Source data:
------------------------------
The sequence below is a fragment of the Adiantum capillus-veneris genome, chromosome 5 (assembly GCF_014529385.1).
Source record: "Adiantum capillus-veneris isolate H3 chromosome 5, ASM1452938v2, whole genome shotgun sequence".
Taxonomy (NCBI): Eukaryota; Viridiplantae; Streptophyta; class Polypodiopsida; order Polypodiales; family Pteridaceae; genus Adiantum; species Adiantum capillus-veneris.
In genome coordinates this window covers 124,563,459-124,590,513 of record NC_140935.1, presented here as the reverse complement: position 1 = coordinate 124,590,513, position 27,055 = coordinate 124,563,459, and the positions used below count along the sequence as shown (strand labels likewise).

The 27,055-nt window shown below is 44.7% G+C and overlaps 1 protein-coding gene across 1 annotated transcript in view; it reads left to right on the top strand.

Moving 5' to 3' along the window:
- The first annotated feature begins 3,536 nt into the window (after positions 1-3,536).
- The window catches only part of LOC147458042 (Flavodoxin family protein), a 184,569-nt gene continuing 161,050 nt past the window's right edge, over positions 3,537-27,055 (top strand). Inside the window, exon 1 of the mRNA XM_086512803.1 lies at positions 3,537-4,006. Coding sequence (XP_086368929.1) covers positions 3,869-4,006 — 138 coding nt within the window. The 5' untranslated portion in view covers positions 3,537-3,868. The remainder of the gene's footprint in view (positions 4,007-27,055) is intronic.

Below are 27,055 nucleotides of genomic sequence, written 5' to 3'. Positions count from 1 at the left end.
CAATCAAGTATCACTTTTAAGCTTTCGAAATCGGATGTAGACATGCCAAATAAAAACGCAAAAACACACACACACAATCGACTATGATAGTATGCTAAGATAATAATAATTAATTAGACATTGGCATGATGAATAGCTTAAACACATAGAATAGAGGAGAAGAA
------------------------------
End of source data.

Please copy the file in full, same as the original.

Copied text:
The sequence below is a fragment of the Adiantum capillus-veneris genome, chromosome 5 (assembly GCF_014529385.1).
Source record: "Adiantum capillus-veneris isolate H3 chromosome 5, ASM1452938v2, whole genome shotgun sequence".
Taxonomy (NCBI): Eukaryota; Viridiplantae; Streptophyta; class Polypodiopsida; order Polypodiales; family Pteridaceae; genus Adiantum; species Adiantum capillus-veneris.
In genome coordinates this window covers 124,563,459-124,590,513 of record NC_140935.1, presented here as the reverse complement: position 1 = coordinate 124,590,513, position 27,055 = coordinate 124,563,459, and the positions used below count along the sequence as shown (strand labels likewise).

The 27,055-nt window shown below is 44.7% G+C and overlaps 1 protein-coding gene across 1 annotated transcript in view; it reads left to right on the top strand.

Moving 5' to 3' along the window:
- The first annotated feature begins 3,536 nt into the window (after positions 1-3,536).
- The window catches only part of LOC147458042 (Flavodoxin family protein), a 184,569-nt gene continuing 161,050 nt past the window's right edge, over positions 3,537-27,055 (top strand). Inside the window, exon 1 of the mRNA XM_086512803.1 lies at positions 3,537-4,006. Coding sequence (XP_086368929.1) covers positions 3,869-4,006 — 138 coding nt within the window. The 5' untranslated portion in view covers positions 3,537-3,868. The remainder of the gene's footprint in view (positions 4,007-27,055) is intronic.

Below are 27,055 nucleotides of genomic sequence, written 5' to 3'. Positions count from 1 at the left end.
CAATCAAGTATCACTTTTAAGCTTTCGAAATCGGATGTAGACATGCCAAATAAAAACGCAAAAACACACACACACAATCGACTATGATAGTATGCTAAGATAATAATAATTAATTAGACATTGGCATGATGAATAGCTTAAACACATAGAATAGAGGAGAAGAA